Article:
I’m delighted to be kicking off the blog tour for The Cabinet of Linguistic Curiosities: A Yearbook of Forgotten Words by Paul Anthony Jones, which will be published in the UK by Elliott & Thompson on Thursday, October 19th.
I started reading these delightful daily doses of etymology last week, and plan to keep the book at my bedside for the whole of the year to come. By happy coincidence, today is also my birthday, so (if I may so flatter myself) in joint honor of the occasion plus the book’s impending publication, Elliott & Thompson have kindly offered a giveaway copy to one UK-based reader.
Enjoy today’s entry, and leave a comment if you’d like to be in the running for the giveaway. I will choose the winner at random at the end of Saturday the 21st and notify them via e-mail.
Parthian (adj.) describing or akin to a shot fired while in retreat
The Battle of Hastings was fought on 14 October 1066. Exhausted and depleted from fighting the Battle of Stamford Bridge just nineteen days earlier, the English King Harold’s forces were eventually overcome by those of the invading Norman King William when they began to implement an ingenious and effective tactic. Reportedly, William’s troops pretended to flee from the battle in panic, and as their English attackers pursued them, the Normans suddenly turned back and resumed fighting.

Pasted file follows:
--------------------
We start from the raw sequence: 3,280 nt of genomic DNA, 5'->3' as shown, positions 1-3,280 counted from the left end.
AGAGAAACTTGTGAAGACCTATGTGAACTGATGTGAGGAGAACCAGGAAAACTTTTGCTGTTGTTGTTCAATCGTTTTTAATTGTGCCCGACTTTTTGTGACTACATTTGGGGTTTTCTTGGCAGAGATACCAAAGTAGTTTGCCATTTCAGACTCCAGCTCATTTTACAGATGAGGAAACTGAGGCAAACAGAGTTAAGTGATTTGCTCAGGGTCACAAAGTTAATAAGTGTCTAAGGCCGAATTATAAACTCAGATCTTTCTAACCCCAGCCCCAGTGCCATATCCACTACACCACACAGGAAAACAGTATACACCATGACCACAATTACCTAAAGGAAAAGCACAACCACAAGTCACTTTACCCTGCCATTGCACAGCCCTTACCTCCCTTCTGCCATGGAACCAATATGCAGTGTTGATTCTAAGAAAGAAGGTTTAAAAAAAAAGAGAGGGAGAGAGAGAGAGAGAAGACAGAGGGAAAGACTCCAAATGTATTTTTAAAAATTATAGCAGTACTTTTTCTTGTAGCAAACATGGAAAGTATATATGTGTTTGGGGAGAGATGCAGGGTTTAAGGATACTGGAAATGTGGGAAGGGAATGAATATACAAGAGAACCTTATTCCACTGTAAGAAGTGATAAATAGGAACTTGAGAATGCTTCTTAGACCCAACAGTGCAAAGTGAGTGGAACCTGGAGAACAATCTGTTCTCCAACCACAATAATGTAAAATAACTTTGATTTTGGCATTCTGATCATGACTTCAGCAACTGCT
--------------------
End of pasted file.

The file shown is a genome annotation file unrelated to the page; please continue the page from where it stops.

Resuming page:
The Normans and their allies, observing that they could not overcome an enemy which was so numerous and so solidly drawn up, without severe losses, retreated, simulating flight as a trick . . . Suddenly the Normans reined in their horses, intercepted and surrounded [the English] and killed them to the last man.
William of Poitiers, Gesta Guillelmi (c.1071)
The Normans weren’t the first to use such a tactic; fighters in ancient Parthia, a region of northeast Iran, were known to continue firing arrows at their enemies while retreating from the battlefield. The ploy proved so effective that the adjective Parthian ultimately came to be used of any shot or attack employed while in retreat, or in the dying moments of an engagement. In that sense, the word first appeared in English in the mid seventeenth century, but while the technique they employed remained familiar, the Parthians themselves did not. Ultimately, the word Parthian became corrupted, and steadily drifted closer to a much more familiar term – so that today this kind of last-minute attack or sally is typically known as a parting shot.